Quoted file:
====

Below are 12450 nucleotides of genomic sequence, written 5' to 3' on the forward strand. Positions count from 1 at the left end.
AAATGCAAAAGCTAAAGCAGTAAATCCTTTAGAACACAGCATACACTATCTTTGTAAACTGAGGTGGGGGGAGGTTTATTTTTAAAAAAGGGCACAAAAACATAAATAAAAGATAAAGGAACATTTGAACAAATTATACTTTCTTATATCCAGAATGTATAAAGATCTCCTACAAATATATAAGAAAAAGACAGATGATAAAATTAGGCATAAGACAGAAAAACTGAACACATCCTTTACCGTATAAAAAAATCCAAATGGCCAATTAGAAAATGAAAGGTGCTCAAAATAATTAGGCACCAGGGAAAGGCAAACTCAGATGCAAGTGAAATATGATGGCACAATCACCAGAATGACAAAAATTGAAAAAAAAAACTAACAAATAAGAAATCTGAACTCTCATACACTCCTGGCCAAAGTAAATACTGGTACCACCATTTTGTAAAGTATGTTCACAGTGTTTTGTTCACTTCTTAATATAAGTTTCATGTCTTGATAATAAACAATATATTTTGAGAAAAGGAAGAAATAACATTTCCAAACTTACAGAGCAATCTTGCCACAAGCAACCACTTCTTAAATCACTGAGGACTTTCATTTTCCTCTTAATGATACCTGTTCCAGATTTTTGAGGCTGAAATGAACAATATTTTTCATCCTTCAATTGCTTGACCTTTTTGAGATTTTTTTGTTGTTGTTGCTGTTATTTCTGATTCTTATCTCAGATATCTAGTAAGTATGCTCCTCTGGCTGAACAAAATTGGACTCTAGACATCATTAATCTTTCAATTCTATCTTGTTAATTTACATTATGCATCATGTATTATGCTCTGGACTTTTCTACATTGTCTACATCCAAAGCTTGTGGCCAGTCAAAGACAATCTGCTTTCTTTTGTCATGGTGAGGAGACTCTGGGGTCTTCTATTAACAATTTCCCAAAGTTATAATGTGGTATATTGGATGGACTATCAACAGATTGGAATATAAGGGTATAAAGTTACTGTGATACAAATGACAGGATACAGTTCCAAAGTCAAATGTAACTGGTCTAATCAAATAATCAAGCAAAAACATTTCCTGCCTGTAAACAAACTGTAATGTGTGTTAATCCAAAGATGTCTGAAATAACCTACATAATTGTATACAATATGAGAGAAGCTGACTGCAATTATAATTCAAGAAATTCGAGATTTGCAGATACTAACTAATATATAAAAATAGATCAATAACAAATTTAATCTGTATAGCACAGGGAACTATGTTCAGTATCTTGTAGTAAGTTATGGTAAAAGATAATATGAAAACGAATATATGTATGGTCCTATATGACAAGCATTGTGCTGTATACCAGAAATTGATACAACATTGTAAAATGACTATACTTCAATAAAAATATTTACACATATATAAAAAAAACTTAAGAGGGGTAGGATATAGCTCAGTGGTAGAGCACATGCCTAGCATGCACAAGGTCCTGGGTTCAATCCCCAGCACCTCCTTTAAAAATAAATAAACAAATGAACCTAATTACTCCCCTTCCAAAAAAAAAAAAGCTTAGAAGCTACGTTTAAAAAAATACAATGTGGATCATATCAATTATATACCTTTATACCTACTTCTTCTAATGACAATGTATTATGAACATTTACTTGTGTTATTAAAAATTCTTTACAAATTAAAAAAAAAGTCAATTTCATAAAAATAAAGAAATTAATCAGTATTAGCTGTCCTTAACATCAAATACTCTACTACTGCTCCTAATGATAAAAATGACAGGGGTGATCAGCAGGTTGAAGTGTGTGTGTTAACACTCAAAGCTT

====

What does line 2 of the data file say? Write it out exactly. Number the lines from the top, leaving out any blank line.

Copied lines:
AAATGCAAAAGCTAAAGCAGTAAATCCTTTAGAACACAGCATACACTATCTTTGTAAACTGAGGTGGGGGGAGGTTTATTTTTAAAAAAGGGCACAAAAACATAAATAAAAGATAAAGGAACATTTGAACAAATTATACTTTCTTATATCCAGAATGTATAAAGATCTCCTACAAATATATAAGAAAAAGACAGATGATAAAATTAGGCATAAGACAGAAAAACTGAACACATCCTTTACCGTATAAAAAAATCCAAATGGCCAATTAGAAAATGAAAGGTGCTCAAAATAATTAGGCACCAGGGAAAGGCAAACTCAGATGCAAGTGAAATATGATGGCACAATCACCAGAATGACAAAAATTGAAAAAAAAAACTAACAAATAAGAAATCTGAACTCTCATACACTCCTGGCCAAAGTAAATACTGGTACCACCATTTTGTAAAGTATGTTCACAGTGTTTTGTTCACTTCTTAATATAAGTTTCATGTCTTGATAATAAACAATATATTTTGAGAAAAGGAAGAAATAACATTTCCAAACTTACAGAGCAATCTTGCCACAAGCAACCACTTCTTAAATCACTGAGGACTTTCATTTTCCTCTTAATGATACCTGTTCCAGATTTTTGAGGCTGAAATGAACAATATTTTTCATCCTTCAATTGCTTGACCTTTTTGAGATTTTTTTGTTGTTGTTGCTGTTATTTCTGATTCTTATCTCAGATATCTAGTAAGTATGCTCCTCTGGCTGAACAAAATTGGACTCTAGACATCATTAATCTTTCAATTCTATCTTGTTAATTTACATTATGCATCATGTATTATGCTCTGGACTTTTCTACATTGTCTACATCCAAAGCTTGTGGCCAGTCAAAGACAATCTGCTTTCTTTTGTCATGGTGAGGAGACTCTGGGGTCTTCTATTAACAATTTCCCAAAGTTATAATGTGGTATATTGGATGGACTATCAACAGATTGGAATATAAGGGTATAAAGTTACTGTGATACAAATGACAGGATACAGTTCCAAAGTCAAATGTAACTGGTCTAATCAAATAATCAAGCAAAAACATTTCCTGCCTGTAAACAAACTGTAATGTGTGTTAATCCAAAGATGTCTGAAATAACCTACATAATTGTATACAATATGAGAGAAGCTGACTGCAATTATAATTCAAGAAATTCGAGATTTGCAGATACTAACTAATATATAAAAATAGATCAATAACAAATTTAATCTGTATAGCACAGGGAACTATGTTCAGTATCTTGTAGTAAGTTATGGTAAAAGATAATATGAAAACGAATATATGTATGGTCCTATATGACAAGCATTGTGCTGTATACCAGAAATTGATACAACATTGTAAAATGACTATACTTCAATAAAAATATTTACACATATATAAAAAAAACTTAAGAGGGGTAGGATATAGCTCAGTGGTAGAGCACATGCCTAGCATGCACAAGGTCCTGGGTTCAATCCCCAGCACCTCCTTTAAAAATAAATAAACAAATGAACCTAATTACTCCCCTTCCAAAAAAAAAAAAGCTTAGAAGCTACGTTTAAAAAAATACAATGTGGATCATATCAATTATATACCTTTATACCTACTTCTTCTAATGACAATGTATTATGAACATTTACTTGTGTTATTAAAAATTCTTTACAAATTAAAAAAAAAGTCAATTTCATAAAAATAAAGAAATTAATCAGTATTAGCTGTCCTTAACATCAAATACTCTACTACTGCTCCTAATGATAAAAATGACAGGGGTGATCAGCAGGTTGAAGTGTGTGTGTTAACACTCAAAGCTT